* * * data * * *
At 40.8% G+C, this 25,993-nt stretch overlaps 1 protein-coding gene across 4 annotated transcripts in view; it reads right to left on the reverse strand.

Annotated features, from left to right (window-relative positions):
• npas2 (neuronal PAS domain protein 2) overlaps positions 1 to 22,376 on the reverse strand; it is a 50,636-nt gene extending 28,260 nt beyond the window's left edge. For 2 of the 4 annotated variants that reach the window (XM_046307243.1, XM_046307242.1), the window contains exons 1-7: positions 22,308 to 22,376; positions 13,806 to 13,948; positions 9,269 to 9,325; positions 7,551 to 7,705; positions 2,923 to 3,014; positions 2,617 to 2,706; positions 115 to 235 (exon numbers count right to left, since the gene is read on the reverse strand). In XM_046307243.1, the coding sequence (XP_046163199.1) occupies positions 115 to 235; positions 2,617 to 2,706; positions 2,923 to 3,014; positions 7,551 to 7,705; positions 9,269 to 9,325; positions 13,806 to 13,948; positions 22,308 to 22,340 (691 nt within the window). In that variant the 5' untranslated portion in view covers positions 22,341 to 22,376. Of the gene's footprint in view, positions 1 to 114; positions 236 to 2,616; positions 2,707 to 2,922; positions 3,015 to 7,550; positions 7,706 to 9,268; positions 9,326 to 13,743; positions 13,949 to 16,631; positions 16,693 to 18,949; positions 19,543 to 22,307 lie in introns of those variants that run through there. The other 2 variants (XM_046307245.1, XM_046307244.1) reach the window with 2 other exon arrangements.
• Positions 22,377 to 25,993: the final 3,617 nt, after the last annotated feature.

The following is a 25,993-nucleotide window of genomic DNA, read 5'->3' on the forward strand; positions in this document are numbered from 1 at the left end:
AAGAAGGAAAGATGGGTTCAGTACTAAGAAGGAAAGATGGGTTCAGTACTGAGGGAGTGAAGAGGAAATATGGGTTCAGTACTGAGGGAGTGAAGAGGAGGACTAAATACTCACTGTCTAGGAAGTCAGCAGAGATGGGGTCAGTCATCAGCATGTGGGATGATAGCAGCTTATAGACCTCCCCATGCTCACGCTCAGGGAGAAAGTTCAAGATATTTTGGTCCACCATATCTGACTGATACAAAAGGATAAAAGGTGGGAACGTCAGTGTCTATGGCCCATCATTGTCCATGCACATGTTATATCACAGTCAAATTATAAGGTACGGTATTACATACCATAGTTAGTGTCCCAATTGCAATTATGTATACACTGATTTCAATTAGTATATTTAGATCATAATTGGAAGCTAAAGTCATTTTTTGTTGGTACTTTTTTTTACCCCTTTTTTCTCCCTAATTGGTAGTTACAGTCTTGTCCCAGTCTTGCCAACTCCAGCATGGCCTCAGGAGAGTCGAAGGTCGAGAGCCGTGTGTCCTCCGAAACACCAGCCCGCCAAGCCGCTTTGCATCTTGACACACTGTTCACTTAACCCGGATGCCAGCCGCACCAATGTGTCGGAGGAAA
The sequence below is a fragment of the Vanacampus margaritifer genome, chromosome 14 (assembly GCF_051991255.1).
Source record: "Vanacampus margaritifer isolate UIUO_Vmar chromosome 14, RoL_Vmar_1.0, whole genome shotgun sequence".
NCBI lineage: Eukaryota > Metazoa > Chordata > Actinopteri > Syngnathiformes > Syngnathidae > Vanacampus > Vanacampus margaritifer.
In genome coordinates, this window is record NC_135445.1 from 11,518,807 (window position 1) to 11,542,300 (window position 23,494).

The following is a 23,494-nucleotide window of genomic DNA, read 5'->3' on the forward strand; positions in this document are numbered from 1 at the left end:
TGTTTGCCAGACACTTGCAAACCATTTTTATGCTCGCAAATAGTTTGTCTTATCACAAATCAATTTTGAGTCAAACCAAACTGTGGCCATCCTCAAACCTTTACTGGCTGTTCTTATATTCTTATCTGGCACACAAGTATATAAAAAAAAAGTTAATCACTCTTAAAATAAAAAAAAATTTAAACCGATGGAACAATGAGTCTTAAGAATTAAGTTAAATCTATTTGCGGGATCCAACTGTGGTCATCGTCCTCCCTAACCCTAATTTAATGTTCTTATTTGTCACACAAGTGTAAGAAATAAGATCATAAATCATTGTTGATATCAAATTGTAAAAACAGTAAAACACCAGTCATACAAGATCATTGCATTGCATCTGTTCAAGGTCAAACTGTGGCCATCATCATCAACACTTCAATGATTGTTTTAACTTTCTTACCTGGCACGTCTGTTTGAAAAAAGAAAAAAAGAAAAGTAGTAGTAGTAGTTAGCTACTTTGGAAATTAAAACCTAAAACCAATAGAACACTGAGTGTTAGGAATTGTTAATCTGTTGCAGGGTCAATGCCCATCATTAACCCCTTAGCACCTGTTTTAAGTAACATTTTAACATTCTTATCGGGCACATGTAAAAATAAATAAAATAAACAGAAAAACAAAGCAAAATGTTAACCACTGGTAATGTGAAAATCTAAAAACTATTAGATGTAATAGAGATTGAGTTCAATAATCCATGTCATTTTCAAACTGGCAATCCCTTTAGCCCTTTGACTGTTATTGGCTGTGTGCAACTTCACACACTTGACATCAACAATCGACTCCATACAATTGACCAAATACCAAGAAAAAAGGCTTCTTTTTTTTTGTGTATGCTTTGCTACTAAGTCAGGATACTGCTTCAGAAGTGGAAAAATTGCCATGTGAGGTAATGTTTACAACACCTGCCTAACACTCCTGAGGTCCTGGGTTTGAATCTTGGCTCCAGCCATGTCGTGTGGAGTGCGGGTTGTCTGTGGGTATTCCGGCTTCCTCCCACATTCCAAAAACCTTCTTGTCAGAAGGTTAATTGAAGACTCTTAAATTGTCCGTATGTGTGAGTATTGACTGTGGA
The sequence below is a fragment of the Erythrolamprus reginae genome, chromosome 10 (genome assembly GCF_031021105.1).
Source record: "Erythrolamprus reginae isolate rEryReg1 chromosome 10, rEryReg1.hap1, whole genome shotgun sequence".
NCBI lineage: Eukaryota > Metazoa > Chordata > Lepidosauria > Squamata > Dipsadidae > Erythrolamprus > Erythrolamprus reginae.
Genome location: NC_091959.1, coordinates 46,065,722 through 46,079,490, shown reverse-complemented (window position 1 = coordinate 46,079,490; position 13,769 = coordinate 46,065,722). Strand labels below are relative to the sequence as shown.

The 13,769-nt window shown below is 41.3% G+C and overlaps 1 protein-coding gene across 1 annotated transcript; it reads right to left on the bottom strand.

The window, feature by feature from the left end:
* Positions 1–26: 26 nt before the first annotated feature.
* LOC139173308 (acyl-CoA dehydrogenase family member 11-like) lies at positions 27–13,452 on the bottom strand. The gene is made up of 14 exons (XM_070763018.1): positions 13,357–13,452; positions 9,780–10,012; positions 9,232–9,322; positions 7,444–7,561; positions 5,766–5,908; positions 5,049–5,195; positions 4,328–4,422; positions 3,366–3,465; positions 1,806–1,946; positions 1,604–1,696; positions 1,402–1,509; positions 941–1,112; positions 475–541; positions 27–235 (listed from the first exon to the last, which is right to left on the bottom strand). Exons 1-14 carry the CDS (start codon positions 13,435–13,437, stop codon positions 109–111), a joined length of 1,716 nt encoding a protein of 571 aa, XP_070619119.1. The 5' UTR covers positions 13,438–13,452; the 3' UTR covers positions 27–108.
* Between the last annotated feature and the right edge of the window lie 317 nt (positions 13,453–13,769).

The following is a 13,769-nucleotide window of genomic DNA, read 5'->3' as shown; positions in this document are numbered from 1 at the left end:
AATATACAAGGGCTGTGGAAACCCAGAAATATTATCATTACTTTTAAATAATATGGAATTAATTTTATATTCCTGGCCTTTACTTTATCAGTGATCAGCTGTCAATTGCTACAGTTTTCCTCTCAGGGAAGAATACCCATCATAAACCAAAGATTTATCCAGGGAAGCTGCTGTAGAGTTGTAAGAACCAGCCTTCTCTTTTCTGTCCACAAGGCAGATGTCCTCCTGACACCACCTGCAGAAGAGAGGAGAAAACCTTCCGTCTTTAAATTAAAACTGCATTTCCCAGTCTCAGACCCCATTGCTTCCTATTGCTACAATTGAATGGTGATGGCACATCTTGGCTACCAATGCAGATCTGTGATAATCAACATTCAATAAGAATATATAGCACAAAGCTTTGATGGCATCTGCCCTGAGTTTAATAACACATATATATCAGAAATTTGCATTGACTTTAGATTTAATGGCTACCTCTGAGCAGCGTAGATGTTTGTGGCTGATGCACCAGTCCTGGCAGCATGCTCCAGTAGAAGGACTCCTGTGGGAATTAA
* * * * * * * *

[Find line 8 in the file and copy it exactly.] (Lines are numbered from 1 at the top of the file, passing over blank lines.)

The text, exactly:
Source record: "Vanacampus margaritifer isolate UIUO_Vmar chromosome 14, RoL_Vmar_1.0, whole genome shotgun sequence".